The current crisis may increase the tension between Israel and the Palestinians. Since the conflict in 2014, Hamas has been trying to avoid confrontation with Israel, but the worsening internal situation may prompt it to break the armistice. Hamas might believe another round of fighting would allow it to redirect social pressure to the outside and, as in previous years, to strengthen international pressure on Israel and boost humanitarian aid to areas it controls. Israel does not want to engage in the Palestinians’ disputes, but its indifference could deepen the crisis. Israel conditions any increase in humanitarian aid to the release of imprisoned civilians and the bodies of Israeli soldiers held since 2014.
The dynamics of the conflict between Fatah and Hamas can have a twofold impact on the Israeli-Palestinian peace process. An agreement between the organizations could lead to the establishment of a national unity government and new elections. This would increase the legitimacy and political stability of the Palestinian Authority. At the same time, Hamas participation in the Palestinian government could prompt Israel and the U.S. to suspend the peace process until the group disarms and renounces violence in its political struggle. However, a renewed Israeli-Palestinian conflict in the Gaza Strip would likely mean that President Abbas would have to break off the peace talks because of high internal political costs of continuing. The scenario of Hamas losing control of the Gaza Strip as a result of bottom-up pressure, as Fatah and Israel desire, is less likely. A prolonged crisis can indirectly involve regional states. Egypt has a special role to play here because it can effectively influence the Hamas authorities by controlling the border. Also, Turkey may increase its involvement in the Palestinian issue because of the Qataris’ withdrawal.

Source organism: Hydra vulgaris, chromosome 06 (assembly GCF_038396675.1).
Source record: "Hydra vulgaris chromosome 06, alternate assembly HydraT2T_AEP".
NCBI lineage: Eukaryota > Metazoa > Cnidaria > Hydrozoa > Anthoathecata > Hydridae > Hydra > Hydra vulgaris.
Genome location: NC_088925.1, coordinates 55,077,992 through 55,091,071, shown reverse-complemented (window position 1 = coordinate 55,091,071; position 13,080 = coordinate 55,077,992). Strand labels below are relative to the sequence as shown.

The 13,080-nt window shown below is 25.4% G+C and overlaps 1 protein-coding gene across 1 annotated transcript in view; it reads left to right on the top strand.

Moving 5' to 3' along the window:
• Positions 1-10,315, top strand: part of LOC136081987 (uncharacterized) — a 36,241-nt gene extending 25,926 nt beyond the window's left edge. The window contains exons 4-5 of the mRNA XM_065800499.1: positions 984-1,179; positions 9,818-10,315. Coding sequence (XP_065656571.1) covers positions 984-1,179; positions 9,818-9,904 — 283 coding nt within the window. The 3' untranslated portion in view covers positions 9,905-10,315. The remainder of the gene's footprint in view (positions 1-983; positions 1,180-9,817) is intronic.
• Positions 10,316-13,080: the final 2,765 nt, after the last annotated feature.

Solving the crisis as quickly as possible is in the best interest of the European Union. Member States, including Poland, which will join the UN Security Council in 2018 as a non-permanent member, can offer to actively mediate the conflict for the parties and increase humanitarian aid to the Gaza Strip. Escalation of the conflict could bury the opportunities for a peace agreement for years to come and make it difficult to pursue effective EU policies in the region.